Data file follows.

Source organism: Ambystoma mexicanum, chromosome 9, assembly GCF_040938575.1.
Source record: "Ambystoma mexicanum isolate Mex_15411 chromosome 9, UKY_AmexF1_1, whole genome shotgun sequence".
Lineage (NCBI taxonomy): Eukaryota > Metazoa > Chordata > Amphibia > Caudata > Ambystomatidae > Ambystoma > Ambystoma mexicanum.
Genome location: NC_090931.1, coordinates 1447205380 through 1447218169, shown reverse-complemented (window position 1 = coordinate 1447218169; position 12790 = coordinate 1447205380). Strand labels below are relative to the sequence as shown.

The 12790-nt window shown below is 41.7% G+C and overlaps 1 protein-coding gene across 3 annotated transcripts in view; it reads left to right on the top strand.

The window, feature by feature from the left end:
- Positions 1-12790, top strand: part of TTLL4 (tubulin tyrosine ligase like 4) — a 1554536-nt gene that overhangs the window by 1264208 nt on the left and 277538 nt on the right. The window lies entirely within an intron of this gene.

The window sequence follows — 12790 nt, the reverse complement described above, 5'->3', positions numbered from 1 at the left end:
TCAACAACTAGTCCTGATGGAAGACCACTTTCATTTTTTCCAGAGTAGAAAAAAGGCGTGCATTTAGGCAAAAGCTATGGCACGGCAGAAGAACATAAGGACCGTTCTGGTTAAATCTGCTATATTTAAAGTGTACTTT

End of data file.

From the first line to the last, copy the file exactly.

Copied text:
Source organism: Ambystoma mexicanum, chromosome 9, assembly GCF_040938575.1.
Source record: "Ambystoma mexicanum isolate Mex_15411 chromosome 9, UKY_AmexF1_1, whole genome shotgun sequence".
Lineage (NCBI taxonomy): Eukaryota > Metazoa > Chordata > Amphibia > Caudata > Ambystomatidae > Ambystoma > Ambystoma mexicanum.
Genome location: NC_090931.1, coordinates 1447205380 through 1447218169, shown reverse-complemented (window position 1 = coordinate 1447218169; position 12790 = coordinate 1447205380). Strand labels below are relative to the sequence as shown.

The 12790-nt window shown below is 41.7% G+C and overlaps 1 protein-coding gene across 3 annotated transcripts in view; it reads left to right on the top strand.

The window, feature by feature from the left end:
- Positions 1-12790, top strand: part of TTLL4 (tubulin tyrosine ligase like 4) — a 1554536-nt gene that overhangs the window by 1264208 nt on the left and 277538 nt on the right. The window lies entirely within an intron of this gene.

The window sequence follows — 12790 nt, the reverse complement described above, 5'->3', positions numbered from 1 at the left end:
TCAACAACTAGTCCTGATGGAAGACCACTTTCATTTTTTCCAGAGTAGAAAAAAGGCGTGCATTTAGGCAAAAGCTATGGCACGGCAGAAGAACATAAGGACCGTTCTGGTTAAATCTGCTATATTTAAAGTGTACTTT